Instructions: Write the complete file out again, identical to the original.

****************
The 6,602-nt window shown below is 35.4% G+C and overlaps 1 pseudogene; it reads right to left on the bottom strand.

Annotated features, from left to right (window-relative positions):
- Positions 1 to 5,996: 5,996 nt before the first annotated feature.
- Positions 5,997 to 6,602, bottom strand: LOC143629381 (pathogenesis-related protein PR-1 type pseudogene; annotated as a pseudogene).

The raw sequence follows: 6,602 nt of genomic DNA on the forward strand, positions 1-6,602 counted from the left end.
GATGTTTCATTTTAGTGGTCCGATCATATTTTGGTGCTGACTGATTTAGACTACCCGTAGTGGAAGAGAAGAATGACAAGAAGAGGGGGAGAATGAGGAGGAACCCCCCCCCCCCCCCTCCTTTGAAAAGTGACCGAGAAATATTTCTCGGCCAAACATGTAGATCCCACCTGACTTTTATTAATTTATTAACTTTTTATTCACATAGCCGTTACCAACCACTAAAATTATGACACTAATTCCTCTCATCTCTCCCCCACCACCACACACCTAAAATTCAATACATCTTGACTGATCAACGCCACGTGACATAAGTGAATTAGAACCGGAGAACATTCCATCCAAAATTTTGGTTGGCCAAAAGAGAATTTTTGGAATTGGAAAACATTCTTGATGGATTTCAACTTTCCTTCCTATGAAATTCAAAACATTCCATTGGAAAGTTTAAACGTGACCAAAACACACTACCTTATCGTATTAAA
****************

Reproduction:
The 6,602-nt window shown below is 35.4% G+C and overlaps 1 pseudogene; it reads right to left on the bottom strand.

Annotated features, from left to right (window-relative positions):
- Positions 1 to 5,996: 5,996 nt before the first annotated feature.
- Positions 5,997 to 6,602, bottom strand: LOC143629381 (pathogenesis-related protein PR-1 type pseudogene; annotated as a pseudogene).

The raw sequence follows: 6,602 nt of genomic DNA on the forward strand, positions 1-6,602 counted from the left end.
GATGTTTCATTTTAGTGGTCCGATCATATTTTGGTGCTGACTGATTTAGACTACCCGTAGTGGAAGAGAAGAATGACAAGAAGAGGGGGAGAATGAGGAGGAACCCCCCCCCCCCCCCTCCTTTGAAAAGTGACCGAGAAATATTTCTCGGCCAAACATGTAGATCCCACCTGACTTTTATTAATTTATTAACTTTTTATTCACATAGCCGTTACCAACCACTAAAATTATGACACTAATTCCTCTCATCTCTCCCCCACCACCACACACCTAAAATTCAATACATCTTGACTGATCAACGCCACGTGACATAAGTGAATTAGAACCGGAGAACATTCCATCCAAAATTTTGGTTGGCCAAAAGAGAATTTTTGGAATTGGAAAACATTCTTGATGGATTTCAACTTTCCTTCCTATGAAATTCAAAACATTCCATTGGAAAGTTTAAACGTGACCAAAACACACTACCTTATCGTATTAAA